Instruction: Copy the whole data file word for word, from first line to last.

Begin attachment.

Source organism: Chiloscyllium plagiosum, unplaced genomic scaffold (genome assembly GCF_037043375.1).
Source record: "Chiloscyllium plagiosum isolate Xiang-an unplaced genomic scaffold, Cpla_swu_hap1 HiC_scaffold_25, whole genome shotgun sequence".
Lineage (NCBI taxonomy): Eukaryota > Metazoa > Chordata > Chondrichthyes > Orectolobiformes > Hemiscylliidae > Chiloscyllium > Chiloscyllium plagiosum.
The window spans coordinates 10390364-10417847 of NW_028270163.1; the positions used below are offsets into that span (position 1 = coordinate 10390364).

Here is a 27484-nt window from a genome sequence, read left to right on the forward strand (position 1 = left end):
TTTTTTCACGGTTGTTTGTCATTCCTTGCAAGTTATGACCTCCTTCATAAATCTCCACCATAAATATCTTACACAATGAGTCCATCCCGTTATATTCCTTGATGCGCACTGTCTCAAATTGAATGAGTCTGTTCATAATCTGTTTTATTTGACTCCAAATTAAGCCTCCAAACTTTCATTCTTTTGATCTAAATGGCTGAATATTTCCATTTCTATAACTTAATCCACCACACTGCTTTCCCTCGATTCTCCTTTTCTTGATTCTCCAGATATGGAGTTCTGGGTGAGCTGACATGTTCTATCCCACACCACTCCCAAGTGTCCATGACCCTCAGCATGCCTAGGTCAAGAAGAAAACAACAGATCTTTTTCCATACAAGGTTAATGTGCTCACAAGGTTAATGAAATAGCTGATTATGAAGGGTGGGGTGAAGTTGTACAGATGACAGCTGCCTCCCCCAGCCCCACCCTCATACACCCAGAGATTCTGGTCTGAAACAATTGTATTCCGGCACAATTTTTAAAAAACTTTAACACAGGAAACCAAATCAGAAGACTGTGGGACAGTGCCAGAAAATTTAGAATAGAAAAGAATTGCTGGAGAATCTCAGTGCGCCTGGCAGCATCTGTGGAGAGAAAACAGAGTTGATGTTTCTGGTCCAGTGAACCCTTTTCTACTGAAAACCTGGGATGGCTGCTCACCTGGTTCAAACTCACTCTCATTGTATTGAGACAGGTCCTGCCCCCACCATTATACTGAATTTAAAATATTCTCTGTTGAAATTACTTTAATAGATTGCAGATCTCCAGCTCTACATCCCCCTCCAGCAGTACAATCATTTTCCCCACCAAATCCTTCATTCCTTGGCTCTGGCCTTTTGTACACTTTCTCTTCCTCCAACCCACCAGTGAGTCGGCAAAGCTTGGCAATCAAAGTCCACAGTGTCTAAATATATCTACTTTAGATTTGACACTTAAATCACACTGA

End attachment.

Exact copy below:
Source organism: Chiloscyllium plagiosum, unplaced genomic scaffold (genome assembly GCF_037043375.1).
Source record: "Chiloscyllium plagiosum isolate Xiang-an unplaced genomic scaffold, Cpla_swu_hap1 HiC_scaffold_25, whole genome shotgun sequence".
Lineage (NCBI taxonomy): Eukaryota > Metazoa > Chordata > Chondrichthyes > Orectolobiformes > Hemiscylliidae > Chiloscyllium > Chiloscyllium plagiosum.
The window spans coordinates 10390364-10417847 of NW_028270163.1; the positions used below are offsets into that span (position 1 = coordinate 10390364).

Here is a 27484-nt window from a genome sequence, read left to right on the forward strand (position 1 = left end):
TTTTTTCACGGTTGTTTGTCATTCCTTGCAAGTTATGACCTCCTTCATAAATCTCCACCATAAATATCTTACACAATGAGTCCATCCCGTTATATTCCTTGATGCGCACTGTCTCAAATTGAATGAGTCTGTTCATAATCTGTTTTATTTGACTCCAAATTAAGCCTCCAAACTTTCATTCTTTTGATCTAAATGGCTGAATATTTCCATTTCTATAACTTAATCCACCACACTGCTTTCCCTCGATTCTCCTTTTCTTGATTCTCCAGATATGGAGTTCTGGGTGAGCTGACATGTTCTATCCCACACCACTCCCAAGTGTCCATGACCCTCAGCATGCCTAGGTCAAGAAGAAAACAACAGATCTTTTTCCATACAAGGTTAATGTGCTCACAAGGTTAATGAAATAGCTGATTATGAAGGGTGGGGTGAAGTTGTACAGATGACAGCTGCCTCCCCCAGCCCCACCCTCATACACCCAGAGATTCTGGTCTGAAACAATTGTATTCCGGCACAATTTTTAAAAAACTTTAACACAGGAAACCAAATCAGAAGACTGTGGGACAGTGCCAGAAAATTTAGAATAGAAAAGAATTGCTGGAGAATCTCAGTGCGCCTGGCAGCATCTGTGGAGAGAAAACAGAGTTGATGTTTCTGGTCCAGTGAACCCTTTTCTACTGAAAACCTGGGATGGCTGCTCACCTGGTTCAAACTCACTCTCATTGTATTGAGACAGGTCCTGCCCCCACCATTATACTGAATTTAAAATATTCTCTGTTGAAATTACTTTAATAGATTGCAGATCTCCAGCTCTACATCCCCCTCCAGCAGTACAATCATTTTCCCCACCAAATCCTTCATTCCTTGGCTCTGGCCTTTTGTACACTTTCTCTTCCTCCAACCCACCAGTGAGTCGGCAAAGCTTGGCAATCAAAGTCCACAGTGTCTAAATATATCTACTTTAGATTTGACACTTAAATCACACTGA